That’s de facto legalization at the federal level in states that have legalized. You would get commercial banking access. You would get capital markets access under this expanded bill. That means uplistings are, and there would be social justice priorities added there. It might not be as expansive as what’s in his draft bill, but certainly minor possession, [00:10:30] convictions would be expunged. I think there would be an excise tax imposed on cannabis, and those funds would be used to support grants, to help minority communities participate in the legal cannabis business. If we can get there, I think that would be a pretty positive outcome for this Congress.

Vivien Azer:                        Given that next year is a midterm [00:11:00] year, how does that influence the timing of what you just outlined?

Jaret Seiberg:                     So, that’s one of those good news, bad news situations. Realistically, for a bill like an expanded Safe Act, I actually think that could get significant Republican support. But, you probably get to a point at some point in the summer where it’s just going to be politically difficult [00:11:30] to get agreement on anything ahead of the midterm elections. So, whether that’s at the end of July or some point in September, we’ll hit that next year. The good news though, is that because it’s an election year, it means that we get a lame duck session of Congress. The lame duck is the period after election, but before the new Congress convenes, at the very beginning of January. [00:12:00] So, it’s usually about an eight-week period and a lot can get done in those lame ducks, particularly when there is sort of broader agreement, as there may very well be on an expanded Safe Banking Act.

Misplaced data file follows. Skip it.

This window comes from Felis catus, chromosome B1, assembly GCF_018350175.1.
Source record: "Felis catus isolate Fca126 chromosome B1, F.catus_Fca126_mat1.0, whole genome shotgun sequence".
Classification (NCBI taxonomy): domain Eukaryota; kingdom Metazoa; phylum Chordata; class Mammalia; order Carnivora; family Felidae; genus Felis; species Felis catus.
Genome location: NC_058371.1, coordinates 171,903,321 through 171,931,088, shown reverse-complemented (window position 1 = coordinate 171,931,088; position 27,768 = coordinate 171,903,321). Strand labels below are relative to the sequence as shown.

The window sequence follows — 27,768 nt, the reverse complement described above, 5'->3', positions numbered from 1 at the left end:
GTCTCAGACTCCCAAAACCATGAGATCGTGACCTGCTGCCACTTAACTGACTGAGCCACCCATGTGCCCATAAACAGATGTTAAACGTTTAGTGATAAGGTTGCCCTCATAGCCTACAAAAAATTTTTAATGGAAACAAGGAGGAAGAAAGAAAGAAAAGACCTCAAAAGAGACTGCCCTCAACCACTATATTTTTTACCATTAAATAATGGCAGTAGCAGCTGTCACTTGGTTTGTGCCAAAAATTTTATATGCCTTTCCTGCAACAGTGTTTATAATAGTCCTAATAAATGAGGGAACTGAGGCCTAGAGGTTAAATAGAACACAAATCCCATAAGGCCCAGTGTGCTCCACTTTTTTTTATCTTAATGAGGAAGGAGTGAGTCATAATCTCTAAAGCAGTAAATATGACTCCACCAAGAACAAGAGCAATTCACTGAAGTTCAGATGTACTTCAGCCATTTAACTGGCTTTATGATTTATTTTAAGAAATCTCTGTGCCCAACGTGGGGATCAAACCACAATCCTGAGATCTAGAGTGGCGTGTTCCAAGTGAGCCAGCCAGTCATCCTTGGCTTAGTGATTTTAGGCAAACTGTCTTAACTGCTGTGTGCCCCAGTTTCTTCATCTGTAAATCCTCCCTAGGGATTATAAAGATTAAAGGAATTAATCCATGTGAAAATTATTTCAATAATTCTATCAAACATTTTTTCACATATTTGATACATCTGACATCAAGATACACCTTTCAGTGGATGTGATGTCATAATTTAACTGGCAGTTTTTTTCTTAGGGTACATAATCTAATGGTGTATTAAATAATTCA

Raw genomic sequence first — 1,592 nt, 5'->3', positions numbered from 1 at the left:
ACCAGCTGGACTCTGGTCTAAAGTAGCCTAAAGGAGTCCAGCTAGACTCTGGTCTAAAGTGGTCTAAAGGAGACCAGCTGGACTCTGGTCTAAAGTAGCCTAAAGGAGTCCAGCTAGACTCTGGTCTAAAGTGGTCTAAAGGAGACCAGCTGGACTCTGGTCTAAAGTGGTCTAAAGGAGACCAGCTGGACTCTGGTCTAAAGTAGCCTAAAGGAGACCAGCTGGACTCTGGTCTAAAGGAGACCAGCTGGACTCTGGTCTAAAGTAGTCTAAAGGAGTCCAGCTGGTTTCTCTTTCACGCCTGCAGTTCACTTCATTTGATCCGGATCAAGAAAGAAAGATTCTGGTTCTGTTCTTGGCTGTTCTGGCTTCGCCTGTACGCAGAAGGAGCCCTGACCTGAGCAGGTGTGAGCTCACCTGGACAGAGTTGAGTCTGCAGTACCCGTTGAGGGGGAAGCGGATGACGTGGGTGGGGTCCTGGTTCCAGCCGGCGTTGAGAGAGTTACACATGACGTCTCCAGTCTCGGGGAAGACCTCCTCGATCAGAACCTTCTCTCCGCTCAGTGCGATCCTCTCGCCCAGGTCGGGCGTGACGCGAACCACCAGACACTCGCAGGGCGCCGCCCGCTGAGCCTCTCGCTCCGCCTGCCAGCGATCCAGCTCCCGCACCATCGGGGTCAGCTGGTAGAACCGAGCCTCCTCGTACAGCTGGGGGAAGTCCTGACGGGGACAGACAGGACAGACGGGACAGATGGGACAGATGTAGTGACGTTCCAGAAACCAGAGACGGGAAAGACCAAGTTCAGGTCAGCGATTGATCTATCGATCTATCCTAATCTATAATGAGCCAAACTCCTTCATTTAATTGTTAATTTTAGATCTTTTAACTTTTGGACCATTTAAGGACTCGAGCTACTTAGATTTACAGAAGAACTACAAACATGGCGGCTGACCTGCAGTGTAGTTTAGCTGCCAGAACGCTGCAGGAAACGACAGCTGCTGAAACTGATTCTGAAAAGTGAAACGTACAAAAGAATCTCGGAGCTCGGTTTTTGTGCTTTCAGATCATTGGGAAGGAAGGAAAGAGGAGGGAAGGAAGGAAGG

Vivien Azer:                        So, it sounds to me like we got 163 pages of ideas and it’s probably going to be pretty quiet for the coming months, and we could very well be waiting towards the end of 2022. Is that about right?